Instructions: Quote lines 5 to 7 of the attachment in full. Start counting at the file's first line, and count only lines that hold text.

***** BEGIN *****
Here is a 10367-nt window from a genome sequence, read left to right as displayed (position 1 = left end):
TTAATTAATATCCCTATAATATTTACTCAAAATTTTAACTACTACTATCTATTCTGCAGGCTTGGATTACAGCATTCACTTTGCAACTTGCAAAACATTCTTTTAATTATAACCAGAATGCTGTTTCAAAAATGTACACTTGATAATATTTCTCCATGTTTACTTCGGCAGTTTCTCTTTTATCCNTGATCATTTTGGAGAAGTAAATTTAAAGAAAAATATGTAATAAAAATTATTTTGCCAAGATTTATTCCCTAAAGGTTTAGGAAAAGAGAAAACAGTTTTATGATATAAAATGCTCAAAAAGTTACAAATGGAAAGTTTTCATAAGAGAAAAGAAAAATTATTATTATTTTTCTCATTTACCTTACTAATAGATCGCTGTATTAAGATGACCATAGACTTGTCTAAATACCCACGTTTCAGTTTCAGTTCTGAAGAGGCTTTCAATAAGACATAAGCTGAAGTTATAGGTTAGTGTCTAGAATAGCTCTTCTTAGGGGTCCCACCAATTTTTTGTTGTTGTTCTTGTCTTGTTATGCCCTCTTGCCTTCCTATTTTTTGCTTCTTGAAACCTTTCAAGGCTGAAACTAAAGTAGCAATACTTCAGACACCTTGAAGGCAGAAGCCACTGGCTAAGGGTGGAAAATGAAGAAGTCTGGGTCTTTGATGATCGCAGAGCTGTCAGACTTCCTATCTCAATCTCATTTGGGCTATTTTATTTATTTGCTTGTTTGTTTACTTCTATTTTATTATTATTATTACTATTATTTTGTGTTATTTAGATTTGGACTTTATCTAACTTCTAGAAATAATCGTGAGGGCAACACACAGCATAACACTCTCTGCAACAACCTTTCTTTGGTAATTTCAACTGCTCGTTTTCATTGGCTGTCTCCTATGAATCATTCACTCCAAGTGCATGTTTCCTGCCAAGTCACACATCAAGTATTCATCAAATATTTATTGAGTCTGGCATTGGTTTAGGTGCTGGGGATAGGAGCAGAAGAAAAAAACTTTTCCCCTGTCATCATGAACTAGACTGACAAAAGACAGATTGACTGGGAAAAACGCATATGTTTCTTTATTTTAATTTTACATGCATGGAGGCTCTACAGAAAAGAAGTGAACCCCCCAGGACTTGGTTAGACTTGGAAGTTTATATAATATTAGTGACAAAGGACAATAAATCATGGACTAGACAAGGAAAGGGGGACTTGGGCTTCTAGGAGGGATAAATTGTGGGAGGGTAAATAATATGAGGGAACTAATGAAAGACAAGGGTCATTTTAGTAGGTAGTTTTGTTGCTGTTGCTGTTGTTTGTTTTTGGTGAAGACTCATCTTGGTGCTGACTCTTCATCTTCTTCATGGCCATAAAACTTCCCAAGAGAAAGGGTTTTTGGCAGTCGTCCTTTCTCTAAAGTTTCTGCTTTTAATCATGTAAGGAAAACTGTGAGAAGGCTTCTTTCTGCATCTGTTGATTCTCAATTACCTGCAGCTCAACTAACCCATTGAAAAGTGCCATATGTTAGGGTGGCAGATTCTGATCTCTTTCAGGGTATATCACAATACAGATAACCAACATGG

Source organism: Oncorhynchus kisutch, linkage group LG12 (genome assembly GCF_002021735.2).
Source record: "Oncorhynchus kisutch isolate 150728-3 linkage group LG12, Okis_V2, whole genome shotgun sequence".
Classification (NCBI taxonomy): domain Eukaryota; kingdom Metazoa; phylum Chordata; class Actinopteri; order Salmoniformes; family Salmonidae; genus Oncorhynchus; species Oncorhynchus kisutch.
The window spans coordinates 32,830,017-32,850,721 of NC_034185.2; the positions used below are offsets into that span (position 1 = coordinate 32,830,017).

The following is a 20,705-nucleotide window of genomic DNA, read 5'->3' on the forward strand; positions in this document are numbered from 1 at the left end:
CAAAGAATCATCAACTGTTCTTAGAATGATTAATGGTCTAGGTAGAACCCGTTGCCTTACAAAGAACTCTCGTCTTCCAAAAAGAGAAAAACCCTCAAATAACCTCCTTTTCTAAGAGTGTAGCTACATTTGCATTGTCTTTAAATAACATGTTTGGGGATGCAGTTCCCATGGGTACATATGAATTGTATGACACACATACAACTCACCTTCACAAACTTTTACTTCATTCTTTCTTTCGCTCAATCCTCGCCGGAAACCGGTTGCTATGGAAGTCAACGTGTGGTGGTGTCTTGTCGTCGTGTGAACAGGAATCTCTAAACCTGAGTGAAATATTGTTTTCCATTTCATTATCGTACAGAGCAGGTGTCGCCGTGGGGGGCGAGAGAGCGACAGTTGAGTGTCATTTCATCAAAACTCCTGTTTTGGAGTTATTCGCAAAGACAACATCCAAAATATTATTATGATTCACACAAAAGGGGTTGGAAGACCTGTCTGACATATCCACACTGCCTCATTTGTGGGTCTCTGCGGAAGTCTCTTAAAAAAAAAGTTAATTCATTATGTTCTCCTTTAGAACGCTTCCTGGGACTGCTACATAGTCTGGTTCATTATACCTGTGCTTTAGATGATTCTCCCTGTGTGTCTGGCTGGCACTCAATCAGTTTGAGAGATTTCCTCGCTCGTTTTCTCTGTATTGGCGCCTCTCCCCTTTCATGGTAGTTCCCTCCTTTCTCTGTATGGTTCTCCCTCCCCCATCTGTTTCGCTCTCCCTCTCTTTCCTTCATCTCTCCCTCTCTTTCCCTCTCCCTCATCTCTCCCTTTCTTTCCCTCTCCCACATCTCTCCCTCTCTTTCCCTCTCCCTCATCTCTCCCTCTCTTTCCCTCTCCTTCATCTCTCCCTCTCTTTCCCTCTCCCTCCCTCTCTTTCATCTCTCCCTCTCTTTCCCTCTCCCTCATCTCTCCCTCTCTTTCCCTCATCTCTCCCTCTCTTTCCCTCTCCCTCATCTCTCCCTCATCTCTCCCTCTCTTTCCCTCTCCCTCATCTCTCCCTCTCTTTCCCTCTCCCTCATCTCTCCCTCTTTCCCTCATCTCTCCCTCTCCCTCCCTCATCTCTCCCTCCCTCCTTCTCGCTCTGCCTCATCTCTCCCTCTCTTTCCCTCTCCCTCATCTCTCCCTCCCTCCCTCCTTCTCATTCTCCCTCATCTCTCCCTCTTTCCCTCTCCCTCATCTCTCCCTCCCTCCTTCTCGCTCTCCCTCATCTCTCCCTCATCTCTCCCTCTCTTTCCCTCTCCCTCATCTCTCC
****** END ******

Classification (NCBI taxonomy): domain Eukaryota; kingdom Metazoa; phylum Chordata; class Actinopteri; order Salmoniformes; family Salmonidae; genus Oncorhynchus; species Oncorhynchus kisutch.
The window spans coordinates 32,830,017-32,850,721 of NC_034185.2; the positions used below are offsets into that span (position 1 = coordinate 32,830,017).

The following is a 20,705-nucleotide window of genomic DNA, read 5'->3' on the forward strand; positions in this document are numbered from 1 at the left end: